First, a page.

Like this simple cleaning formula, for example.
Simply put three cups of hot water in a spray bottle, add three tablespoons of baking soda, and two tablespoons of lemon juice.
Shake it up, and it’s ready to use. You can use it to scrub down your bird’s cage and clean food residue. It works both as a cleaning and deodorizing agent.
Alternatively this product on Amazon.com we use this one ourselves.
8. Consider your feed
If you feed your bird pellets instead of crumbed foods and seeds, there will be less residue in the cage to clean up.
Using pellet-type foods will thus, lessen the time you spend on cleaning up.
That way you can have lots more time to enjoy your feathery friend.
7. Work your way down
Birdcages accumulate dust quickly, which can be hazardous for both you and your bird.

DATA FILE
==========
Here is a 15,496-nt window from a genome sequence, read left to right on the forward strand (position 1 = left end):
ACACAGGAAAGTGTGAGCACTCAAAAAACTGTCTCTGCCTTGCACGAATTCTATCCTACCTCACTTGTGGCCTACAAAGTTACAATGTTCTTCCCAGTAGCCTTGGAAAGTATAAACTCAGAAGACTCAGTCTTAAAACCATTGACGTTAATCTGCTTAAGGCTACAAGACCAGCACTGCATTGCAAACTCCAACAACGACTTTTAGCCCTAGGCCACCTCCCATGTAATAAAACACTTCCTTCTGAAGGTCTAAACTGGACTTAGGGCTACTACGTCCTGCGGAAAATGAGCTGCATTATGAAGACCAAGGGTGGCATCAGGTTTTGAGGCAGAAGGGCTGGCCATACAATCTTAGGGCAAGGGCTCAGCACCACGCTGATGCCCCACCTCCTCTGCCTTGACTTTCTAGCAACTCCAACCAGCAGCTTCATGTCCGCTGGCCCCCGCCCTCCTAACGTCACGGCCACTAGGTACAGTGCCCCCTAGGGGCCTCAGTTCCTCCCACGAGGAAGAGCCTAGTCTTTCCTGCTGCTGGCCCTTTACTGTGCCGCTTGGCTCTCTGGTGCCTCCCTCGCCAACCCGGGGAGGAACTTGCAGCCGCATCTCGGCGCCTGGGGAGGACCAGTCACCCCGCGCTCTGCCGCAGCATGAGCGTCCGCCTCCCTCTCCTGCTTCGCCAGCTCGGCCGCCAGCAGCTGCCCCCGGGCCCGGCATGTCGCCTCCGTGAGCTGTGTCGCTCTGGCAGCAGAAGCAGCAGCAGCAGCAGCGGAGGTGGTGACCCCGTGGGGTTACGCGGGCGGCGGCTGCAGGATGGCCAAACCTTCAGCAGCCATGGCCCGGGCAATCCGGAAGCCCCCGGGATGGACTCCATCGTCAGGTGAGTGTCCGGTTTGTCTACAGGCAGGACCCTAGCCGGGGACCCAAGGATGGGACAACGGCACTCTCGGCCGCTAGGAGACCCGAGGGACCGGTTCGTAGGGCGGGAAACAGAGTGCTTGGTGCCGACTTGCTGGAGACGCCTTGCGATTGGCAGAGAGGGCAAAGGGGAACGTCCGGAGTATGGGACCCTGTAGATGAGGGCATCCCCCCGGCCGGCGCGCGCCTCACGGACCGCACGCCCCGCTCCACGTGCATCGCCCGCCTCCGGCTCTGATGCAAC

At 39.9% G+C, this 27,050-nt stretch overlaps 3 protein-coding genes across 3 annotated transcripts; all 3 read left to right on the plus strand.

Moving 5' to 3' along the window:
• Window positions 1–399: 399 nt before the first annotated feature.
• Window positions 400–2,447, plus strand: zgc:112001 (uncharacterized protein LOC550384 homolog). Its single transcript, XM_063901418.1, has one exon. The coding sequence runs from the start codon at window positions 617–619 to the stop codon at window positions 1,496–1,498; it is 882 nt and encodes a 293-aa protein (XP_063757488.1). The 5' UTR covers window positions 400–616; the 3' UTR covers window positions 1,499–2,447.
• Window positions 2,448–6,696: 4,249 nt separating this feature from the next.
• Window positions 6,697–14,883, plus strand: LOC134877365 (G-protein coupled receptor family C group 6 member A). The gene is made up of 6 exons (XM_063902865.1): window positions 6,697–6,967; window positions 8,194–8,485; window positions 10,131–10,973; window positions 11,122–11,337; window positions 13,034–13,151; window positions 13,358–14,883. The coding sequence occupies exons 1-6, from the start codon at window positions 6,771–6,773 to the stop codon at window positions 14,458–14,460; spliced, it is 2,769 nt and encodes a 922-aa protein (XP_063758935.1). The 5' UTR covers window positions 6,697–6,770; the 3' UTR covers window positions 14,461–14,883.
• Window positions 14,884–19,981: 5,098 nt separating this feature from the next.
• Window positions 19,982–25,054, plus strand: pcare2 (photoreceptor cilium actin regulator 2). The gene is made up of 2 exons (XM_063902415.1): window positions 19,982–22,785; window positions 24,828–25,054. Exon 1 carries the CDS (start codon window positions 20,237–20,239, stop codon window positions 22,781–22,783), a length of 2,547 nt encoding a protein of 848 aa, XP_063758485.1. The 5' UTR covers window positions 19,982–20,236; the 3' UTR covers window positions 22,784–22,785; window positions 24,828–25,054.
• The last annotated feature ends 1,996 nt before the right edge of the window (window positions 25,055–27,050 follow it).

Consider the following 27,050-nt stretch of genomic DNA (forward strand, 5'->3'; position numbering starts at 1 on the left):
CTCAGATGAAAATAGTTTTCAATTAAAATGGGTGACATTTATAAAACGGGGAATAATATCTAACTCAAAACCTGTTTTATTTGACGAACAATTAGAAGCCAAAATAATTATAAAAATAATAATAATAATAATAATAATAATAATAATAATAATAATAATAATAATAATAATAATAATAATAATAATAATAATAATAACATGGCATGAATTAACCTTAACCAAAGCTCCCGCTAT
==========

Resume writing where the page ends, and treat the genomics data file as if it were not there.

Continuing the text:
For your regular wipe down, wipe your cage from the top and work your way down.
Wiping from top to bottom ensures that you clean efficiently and effectively.
6. Manage droppings
Birdcage droppings will probably constitute the bulk of your dirt and need to be cleared daily without fail.
If not managed properly, it can take you a long time to clean up after your bird and droppings tend to stick to the surfaces.
For a quick fix, place an old newspaper at the bottom of your cage and spray a few drops of your cleaning detergent.
The newspaper trick will ensure that most droppings are caught on the paper, making it easy for you to clean.
All you have to do is pull it out and replace it with another one.
Spraying some of the cleaning detergents onto the newspaper helps keep it in place and traps dust.
You can also use anti-microbial paper or clear plastic to catch droppings under the cage.
You can simply spread the sheeting in the floor perimeter under the cage, saving you cleaning time.
5. Invest in the proper cleaning accessories
To take proper care of your bird’s home, it is essential to select cleaning tools that get right to the job.
Microfiber cloths are ideal for wiping down surfaces and removing dust from the cage.